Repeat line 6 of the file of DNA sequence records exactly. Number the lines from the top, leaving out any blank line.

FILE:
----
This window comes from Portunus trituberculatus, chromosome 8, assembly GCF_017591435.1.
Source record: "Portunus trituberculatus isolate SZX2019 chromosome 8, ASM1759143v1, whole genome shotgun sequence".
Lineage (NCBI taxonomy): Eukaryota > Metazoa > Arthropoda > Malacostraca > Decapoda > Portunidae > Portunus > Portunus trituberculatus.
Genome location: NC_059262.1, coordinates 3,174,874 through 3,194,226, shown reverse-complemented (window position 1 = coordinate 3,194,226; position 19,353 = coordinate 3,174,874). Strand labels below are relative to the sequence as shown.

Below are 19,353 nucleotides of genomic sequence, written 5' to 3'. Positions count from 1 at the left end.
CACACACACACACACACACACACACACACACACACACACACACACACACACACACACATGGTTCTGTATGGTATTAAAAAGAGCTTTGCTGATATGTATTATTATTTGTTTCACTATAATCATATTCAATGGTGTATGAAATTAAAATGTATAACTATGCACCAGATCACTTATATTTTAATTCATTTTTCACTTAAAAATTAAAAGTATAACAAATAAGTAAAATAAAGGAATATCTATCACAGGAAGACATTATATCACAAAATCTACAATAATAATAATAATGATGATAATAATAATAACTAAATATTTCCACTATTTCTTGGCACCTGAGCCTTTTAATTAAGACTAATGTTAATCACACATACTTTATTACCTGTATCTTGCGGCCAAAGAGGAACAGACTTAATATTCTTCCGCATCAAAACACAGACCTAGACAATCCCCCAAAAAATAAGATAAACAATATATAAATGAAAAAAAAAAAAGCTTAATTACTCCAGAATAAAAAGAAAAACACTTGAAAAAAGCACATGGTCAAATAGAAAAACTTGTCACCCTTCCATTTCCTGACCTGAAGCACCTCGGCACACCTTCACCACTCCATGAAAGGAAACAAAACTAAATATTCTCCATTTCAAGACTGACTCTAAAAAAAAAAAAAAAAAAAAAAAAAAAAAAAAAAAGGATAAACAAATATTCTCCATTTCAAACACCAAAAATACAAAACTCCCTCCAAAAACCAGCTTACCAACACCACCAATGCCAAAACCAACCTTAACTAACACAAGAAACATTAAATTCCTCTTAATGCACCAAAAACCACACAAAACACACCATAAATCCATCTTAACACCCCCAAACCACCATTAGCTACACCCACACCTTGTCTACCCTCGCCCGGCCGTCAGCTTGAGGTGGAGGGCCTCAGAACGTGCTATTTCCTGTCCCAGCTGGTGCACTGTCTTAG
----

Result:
CACACACACACACACACACACACACACACACACACACACACACACACACACACACACATGGTTCTGTATGGTATTAAAAAGAGCTTTGCTGATATGTATTATTATTTGTTTCACTATAATCATATTCAATGGTGTATGAAATTAAAATGTATAACTATGCACCAGATCACTTATATTTTAATTCATTTTTCACTTAAAAATTAAAAGTATAACAAATAAGTAAAATAAAGGAATATCTATCACAGGAAGACATTATATCACAAAATCTACAATAATAATAATAATGATGATAATAATAATAACTAAATATTTCCACTATTTCTTGGCACCTGAGCCTTTTAATTAAGACTAATGTTAATCACACATACTTTATTACCTGTATCTTGCGGCCAAAGAGGAACAGACTTAATATTCTTCCGCATCAAAACACAGACCTAGACAATCCCCCAAAAAATAAGATAAACAATATATAAATGAAAAAAAAAAAAGCTTAATTACTCCAGAATAAAAAGAAAAACACTTGAAAAAAGCACATGGTCAAATAGAAAAACTTGTCACCCTTCCATTTCCTGACCTGAAGCACCTCGGCACACCTTCACCACTCCATGAAAGGAAACAAAACTAAATATTCTCCATTTCAAGACTGACTCTAAAAAAAAAAAAAAAAAAAAAAAAAAAAAAAAAAAGGATAAACAAATATTCTCCATTTCAAACACCAAAAATACAAAACTCCCTCCAAAAACCAGCTTACCAACACCACCAATGCCAAAACCAACCTTAACTAACACAAGAAACATTAAATTCCTCTTAATGCACCAAAAACCACACAAAACACACCATAAATCCATCTTAACACCCCCAAACCACCATTAGCTACACCCACACCTTGTCTACCCTCGCCCGGCCGTCAGCTTGAGGTGGAGGGCCTCAGAACGTGCTATTTCCTGTCCCAGCTGGTGCACTGTCTTAG